China has intervened in the South Pacific by providing a mixture of aid, construction, commercial and trade inducements as well as loans to island nations. It has benefited from longstanding resentments in the Pacific over the neo-colonial activities of the main regional powers, Australia and New Zealand, who have mixed police-military rule with exploitative labour practices and commercial dealings.
Fiji, where ethnic Indians form almost half the total population, was previously India’s sole interest in the Pacific. New Delhi twice broke off diplomatic ties with Fiji after military coups which targeted the Indian community. India concluded, however, that its actions had only pushed Fiji’s military rulers closer to China. In 2006, after a third military coup, India refrained from criticising Fiji, and subsequently followed Washington’s lead in re-engaging with the regime. Fiji is central to the FIPIC grouping.
New Delhi is seeking to expand its military reach into the Pacific. India is lobbying for its naval ships to be able to dock in the western Pacific and for a site to build a satellite-monitoring hub in the region. According to senior Indian officials cited by the Telegraph, a satellite-monitoring centre would help India overcome a current “blind spot” whenever its satellites pass over the Pacific—a “shortcoming” that forces it to depend on Australia or the US, thus “limiting strategic applications.”
The Indian navy will also extend the same package of “security” and survey assistance that it has for the Indian Ocean, and promote regular “goodwill” visits by its warships. In June the Indian navy deployed four warships to conduct training with Malaysian vessels in the vicinity of the disputed Spratly Islands, near where the Indian state-owned ONGC Videsh has offshore energy exploration leases from Vietnam.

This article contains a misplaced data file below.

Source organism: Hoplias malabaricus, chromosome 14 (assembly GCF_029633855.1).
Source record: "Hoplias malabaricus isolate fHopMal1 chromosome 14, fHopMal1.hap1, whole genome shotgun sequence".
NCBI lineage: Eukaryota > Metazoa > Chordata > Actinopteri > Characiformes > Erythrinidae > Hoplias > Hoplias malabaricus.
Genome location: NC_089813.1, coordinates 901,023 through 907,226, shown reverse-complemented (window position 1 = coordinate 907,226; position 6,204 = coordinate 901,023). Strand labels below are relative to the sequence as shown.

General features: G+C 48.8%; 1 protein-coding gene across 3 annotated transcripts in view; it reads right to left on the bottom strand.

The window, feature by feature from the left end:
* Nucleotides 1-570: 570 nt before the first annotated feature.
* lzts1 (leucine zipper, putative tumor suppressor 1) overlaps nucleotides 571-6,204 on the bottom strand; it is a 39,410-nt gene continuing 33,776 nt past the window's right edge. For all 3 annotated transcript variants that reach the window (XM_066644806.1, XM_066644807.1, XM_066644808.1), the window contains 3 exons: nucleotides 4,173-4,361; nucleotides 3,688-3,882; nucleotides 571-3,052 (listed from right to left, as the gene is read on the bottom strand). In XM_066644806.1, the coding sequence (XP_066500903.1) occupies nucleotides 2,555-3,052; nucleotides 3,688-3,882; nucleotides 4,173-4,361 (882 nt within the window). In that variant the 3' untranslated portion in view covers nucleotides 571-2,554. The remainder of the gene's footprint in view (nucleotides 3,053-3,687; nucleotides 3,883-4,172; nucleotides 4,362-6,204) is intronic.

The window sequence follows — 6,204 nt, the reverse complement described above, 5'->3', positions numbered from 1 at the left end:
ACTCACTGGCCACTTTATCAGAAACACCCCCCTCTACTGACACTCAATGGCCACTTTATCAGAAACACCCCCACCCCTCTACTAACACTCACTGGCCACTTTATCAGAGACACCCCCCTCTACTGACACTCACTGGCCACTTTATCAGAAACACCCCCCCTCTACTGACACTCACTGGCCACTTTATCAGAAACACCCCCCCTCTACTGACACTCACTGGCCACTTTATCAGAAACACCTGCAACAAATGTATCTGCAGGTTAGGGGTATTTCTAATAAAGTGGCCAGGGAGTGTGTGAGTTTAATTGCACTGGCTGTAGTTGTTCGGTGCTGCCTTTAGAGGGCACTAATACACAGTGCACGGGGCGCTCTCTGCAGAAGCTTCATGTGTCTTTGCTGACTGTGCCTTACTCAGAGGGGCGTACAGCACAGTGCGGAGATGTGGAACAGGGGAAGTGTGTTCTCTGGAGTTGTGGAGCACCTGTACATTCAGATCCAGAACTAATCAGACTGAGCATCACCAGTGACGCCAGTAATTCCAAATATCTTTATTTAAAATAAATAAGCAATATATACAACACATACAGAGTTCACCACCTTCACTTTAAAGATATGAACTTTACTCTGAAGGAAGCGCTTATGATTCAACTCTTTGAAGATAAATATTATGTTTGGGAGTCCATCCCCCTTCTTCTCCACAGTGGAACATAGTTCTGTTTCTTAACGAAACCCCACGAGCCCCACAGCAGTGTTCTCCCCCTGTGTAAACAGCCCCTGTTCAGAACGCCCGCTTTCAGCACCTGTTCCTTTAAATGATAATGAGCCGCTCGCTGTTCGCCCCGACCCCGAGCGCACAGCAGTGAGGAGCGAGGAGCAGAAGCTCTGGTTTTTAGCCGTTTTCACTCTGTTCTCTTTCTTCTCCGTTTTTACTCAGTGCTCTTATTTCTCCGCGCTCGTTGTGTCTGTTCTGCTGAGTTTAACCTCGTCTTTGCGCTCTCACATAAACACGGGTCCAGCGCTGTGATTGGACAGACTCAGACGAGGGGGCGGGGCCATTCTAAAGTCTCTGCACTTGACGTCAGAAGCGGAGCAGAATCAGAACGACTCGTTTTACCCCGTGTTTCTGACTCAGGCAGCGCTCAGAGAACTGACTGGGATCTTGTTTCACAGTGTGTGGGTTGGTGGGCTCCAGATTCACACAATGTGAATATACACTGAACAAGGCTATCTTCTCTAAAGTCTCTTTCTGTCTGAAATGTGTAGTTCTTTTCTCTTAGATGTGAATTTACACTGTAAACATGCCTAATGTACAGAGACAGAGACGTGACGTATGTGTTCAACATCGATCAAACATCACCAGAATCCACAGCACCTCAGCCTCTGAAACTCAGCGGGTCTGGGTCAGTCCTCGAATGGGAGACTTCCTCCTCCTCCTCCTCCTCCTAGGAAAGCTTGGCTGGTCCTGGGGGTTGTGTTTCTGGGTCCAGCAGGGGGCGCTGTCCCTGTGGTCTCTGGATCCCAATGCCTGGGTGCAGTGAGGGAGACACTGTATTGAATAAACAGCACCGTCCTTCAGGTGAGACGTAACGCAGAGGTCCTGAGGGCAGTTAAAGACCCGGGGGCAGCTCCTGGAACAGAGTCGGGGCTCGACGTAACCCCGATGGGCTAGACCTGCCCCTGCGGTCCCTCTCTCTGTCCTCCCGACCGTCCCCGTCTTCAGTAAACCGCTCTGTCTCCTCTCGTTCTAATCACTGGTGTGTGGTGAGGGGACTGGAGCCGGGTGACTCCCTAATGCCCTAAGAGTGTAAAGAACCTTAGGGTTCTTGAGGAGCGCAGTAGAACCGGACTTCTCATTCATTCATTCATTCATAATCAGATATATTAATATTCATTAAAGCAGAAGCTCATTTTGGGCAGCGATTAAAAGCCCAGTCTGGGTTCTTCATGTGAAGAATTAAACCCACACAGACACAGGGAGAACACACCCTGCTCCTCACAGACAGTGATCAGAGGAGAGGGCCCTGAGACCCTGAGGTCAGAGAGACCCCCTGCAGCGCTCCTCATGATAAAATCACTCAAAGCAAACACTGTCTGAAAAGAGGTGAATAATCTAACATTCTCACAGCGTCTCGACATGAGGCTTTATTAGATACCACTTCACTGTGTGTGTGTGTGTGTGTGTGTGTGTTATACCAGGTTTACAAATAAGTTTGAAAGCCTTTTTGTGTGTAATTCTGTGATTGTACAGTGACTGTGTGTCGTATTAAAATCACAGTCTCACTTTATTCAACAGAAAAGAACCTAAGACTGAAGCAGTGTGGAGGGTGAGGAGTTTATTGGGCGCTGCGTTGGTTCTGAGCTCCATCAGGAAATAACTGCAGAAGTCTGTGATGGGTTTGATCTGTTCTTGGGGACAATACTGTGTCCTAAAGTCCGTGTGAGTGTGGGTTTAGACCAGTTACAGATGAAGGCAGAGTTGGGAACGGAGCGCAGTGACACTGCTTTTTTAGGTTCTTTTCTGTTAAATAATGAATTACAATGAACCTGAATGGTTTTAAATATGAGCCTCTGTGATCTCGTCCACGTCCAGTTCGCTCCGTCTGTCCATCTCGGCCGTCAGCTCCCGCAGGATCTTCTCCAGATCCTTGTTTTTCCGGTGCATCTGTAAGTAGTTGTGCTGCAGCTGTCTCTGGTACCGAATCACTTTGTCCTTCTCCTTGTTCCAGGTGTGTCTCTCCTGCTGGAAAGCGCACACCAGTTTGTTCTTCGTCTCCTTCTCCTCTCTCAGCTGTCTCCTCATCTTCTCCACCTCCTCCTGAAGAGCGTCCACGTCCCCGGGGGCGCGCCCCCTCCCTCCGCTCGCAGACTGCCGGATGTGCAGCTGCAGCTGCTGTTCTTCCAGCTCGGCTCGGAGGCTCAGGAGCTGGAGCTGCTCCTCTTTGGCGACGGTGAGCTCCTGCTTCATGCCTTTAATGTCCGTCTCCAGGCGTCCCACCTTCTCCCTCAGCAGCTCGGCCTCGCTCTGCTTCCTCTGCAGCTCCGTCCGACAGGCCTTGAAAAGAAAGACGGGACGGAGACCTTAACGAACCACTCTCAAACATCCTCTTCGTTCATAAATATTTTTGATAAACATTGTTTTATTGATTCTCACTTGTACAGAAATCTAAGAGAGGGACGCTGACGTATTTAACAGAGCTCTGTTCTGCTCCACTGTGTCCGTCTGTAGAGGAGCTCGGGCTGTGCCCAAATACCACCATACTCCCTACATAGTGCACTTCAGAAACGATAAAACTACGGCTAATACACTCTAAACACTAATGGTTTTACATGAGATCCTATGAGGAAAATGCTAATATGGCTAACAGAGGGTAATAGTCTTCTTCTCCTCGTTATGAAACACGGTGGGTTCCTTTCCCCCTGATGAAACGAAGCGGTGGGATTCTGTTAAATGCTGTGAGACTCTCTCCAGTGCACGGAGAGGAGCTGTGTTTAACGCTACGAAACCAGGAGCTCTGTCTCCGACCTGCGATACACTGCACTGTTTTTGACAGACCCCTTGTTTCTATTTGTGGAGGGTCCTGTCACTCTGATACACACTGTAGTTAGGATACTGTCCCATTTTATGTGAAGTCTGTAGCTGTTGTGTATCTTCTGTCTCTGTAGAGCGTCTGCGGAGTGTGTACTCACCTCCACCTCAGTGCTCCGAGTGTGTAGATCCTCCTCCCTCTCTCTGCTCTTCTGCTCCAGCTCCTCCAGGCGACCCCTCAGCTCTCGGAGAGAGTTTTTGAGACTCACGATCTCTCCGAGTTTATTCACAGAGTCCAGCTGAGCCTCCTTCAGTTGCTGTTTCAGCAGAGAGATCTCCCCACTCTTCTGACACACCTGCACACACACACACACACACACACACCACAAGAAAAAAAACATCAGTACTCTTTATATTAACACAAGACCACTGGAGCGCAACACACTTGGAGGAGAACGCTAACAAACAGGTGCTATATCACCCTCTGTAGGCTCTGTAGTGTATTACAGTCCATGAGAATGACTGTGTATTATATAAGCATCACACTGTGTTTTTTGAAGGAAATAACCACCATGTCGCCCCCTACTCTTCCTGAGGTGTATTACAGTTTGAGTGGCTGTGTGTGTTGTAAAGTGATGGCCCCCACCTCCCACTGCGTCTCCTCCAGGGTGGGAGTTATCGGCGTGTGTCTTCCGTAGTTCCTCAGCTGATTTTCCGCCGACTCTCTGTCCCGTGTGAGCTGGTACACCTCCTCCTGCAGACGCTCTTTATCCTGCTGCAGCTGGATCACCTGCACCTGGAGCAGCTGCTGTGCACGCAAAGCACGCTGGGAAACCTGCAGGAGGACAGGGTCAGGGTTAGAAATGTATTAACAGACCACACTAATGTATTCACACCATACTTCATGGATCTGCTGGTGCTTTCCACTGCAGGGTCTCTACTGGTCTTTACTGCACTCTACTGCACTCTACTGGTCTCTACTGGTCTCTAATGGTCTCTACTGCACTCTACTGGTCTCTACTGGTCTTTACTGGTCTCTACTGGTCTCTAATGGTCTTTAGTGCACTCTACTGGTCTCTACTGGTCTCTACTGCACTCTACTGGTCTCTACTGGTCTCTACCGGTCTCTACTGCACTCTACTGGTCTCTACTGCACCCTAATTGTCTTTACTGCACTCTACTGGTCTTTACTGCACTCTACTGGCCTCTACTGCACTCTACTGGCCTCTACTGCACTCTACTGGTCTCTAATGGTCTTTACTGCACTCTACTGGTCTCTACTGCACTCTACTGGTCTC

India’s push into the Pacific so far has the tacit support, not only of Washington, but also Australia and New Zealand. According to India’s Business Standard newspaper on August 21, Indian officials claim that during bilateral discussions, Australia and New Zealand have voiced their concerns over China’s expanding influence and have sought to draw New Delhi into a full regional anti-China alliance.
India, however, continues to seek investment from Beijing and has so far fended off joining the US and its allies, including Japan, in a formal alliance. Briefing the media ahead of the FIPIC summit, an Indian government spokesman downplayed its anti-China implications. When asked how India compared its involvement with Pacific Island countries to China’s, he answered: “I think we are not comparing ourselves with others.”
At last week’s meeting, Modi offered various incentives to the Pacific Island countries, including the establishment of an FIPIC trade office in New Delhi to enhance trade with India. He also played to their concerns about global warming which threatens many of the low-lying islands. Modi offered to fund solar power and to assist in setting up early warning and response systems for extreme weather events.
The Pacific Islands leaders, however, insisted they would not be used in the geopolitics of “big powers” in the region. Following the summit, Fijian Prime Minister and former military strongman Frank Bainimarama declared that the Pacific states did not want to be “exploited” by other countries—a signal that Fiji intends continuing doing business with China.